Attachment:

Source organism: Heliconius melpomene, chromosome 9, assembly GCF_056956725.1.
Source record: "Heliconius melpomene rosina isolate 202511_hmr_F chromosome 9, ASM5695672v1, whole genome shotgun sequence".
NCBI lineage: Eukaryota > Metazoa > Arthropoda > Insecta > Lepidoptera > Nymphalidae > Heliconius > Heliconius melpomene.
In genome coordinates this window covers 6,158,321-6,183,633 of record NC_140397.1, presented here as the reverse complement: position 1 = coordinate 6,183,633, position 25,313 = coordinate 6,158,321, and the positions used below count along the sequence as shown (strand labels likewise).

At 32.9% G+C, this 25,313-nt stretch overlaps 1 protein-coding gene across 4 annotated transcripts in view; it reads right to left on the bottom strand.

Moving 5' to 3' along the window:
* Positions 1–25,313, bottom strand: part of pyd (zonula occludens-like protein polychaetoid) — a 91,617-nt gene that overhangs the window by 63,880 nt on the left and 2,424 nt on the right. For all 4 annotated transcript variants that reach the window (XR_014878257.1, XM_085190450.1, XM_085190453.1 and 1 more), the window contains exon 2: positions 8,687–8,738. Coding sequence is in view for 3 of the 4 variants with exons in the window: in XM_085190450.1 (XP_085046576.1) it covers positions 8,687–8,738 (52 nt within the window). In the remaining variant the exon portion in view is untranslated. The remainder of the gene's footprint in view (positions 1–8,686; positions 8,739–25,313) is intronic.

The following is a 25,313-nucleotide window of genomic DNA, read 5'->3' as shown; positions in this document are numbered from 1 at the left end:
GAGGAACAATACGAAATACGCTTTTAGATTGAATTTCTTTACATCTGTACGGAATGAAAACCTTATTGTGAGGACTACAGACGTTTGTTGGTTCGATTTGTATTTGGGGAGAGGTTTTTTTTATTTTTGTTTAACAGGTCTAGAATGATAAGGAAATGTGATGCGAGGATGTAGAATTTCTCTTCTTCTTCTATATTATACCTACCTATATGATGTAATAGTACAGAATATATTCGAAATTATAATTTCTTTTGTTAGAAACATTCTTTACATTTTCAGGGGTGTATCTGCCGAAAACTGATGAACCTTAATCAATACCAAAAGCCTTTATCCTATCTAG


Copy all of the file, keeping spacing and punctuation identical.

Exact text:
Source organism: Heliconius melpomene, chromosome 9, assembly GCF_056956725.1.
Source record: "Heliconius melpomene rosina isolate 202511_hmr_F chromosome 9, ASM5695672v1, whole genome shotgun sequence".
NCBI lineage: Eukaryota > Metazoa > Arthropoda > Insecta > Lepidoptera > Nymphalidae > Heliconius > Heliconius melpomene.
In genome coordinates this window covers 6,158,321-6,183,633 of record NC_140397.1, presented here as the reverse complement: position 1 = coordinate 6,183,633, position 25,313 = coordinate 6,158,321, and the positions used below count along the sequence as shown (strand labels likewise).

At 32.9% G+C, this 25,313-nt stretch overlaps 1 protein-coding gene across 4 annotated transcripts in view; it reads right to left on the bottom strand.

Moving 5' to 3' along the window:
* Positions 1–25,313, bottom strand: part of pyd (zonula occludens-like protein polychaetoid) — a 91,617-nt gene that overhangs the window by 63,880 nt on the left and 2,424 nt on the right. For all 4 annotated transcript variants that reach the window (XR_014878257.1, XM_085190450.1, XM_085190453.1 and 1 more), the window contains exon 2: positions 8,687–8,738. Coding sequence is in view for 3 of the 4 variants with exons in the window: in XM_085190450.1 (XP_085046576.1) it covers positions 8,687–8,738 (52 nt within the window). In the remaining variant the exon portion in view is untranslated. The remainder of the gene's footprint in view (positions 1–8,686; positions 8,739–25,313) is intronic.

The following is a 25,313-nucleotide window of genomic DNA, read 5'->3' as shown; positions in this document are numbered from 1 at the left end:
GAGGAACAATACGAAATACGCTTTTAGATTGAATTTCTTTACATCTGTACGGAATGAAAACCTTATTGTGAGGACTACAGACGTTTGTTGGTTCGATTTGTATTTGGGGAGAGGTTTTTTTTATTTTTGTTTAACAGGTCTAGAATGATAAGGAAATGTGATGCGAGGATGTAGAATTTCTCTTCTTCTTCTATATTATACCTACCTATATGATGTAATAGTACAGAATATATTCGAAATTATAATTTCTTTTGTTAGAAACATTCTTTACATTTTCAGGGGTGTATCTGCCGAAAACTGATGAACCTTAATCAATACCAAAAGCCTTTATCCTATCTAG